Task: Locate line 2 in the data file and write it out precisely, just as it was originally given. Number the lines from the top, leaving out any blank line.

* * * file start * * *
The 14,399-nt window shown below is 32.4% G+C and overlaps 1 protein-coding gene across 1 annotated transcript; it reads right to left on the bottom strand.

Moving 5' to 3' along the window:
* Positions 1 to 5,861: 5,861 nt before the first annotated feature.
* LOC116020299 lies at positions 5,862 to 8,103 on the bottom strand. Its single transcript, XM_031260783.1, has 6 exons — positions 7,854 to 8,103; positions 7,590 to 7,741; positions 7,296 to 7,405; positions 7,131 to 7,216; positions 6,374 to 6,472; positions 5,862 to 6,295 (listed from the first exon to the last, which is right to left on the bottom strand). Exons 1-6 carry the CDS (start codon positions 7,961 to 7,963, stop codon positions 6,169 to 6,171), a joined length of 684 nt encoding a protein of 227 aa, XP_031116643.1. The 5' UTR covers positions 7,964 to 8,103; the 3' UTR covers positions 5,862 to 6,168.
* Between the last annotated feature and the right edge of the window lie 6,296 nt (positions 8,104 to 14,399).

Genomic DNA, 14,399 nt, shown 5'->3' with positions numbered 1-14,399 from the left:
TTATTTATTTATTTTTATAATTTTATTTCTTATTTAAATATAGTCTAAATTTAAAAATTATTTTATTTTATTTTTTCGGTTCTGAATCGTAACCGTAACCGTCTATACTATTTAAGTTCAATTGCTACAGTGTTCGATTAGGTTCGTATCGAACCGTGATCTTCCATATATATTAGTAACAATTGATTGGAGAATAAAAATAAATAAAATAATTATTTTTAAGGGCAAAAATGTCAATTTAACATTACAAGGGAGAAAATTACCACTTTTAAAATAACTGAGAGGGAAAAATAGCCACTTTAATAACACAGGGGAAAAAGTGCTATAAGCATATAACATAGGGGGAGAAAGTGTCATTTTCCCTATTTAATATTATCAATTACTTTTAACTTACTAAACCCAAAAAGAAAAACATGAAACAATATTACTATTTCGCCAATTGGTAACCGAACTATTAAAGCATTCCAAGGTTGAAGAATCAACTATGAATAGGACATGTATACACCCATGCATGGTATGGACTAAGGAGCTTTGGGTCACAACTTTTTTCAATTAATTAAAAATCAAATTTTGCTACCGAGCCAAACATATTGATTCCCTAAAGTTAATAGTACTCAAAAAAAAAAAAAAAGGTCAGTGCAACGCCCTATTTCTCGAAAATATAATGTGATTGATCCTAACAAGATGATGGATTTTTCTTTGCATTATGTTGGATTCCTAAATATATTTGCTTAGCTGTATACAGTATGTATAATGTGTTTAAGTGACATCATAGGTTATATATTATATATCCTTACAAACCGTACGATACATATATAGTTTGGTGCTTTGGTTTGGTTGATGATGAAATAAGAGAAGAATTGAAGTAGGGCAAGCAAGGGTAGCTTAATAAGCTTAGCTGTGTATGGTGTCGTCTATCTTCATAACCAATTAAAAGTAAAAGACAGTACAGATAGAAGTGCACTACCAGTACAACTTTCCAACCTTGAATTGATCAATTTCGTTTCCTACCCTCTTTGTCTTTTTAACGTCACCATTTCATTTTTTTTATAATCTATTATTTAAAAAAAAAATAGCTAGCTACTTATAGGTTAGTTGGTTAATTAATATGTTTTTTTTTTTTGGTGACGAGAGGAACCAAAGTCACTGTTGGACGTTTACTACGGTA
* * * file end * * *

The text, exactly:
Moving 5' to 3' along the window: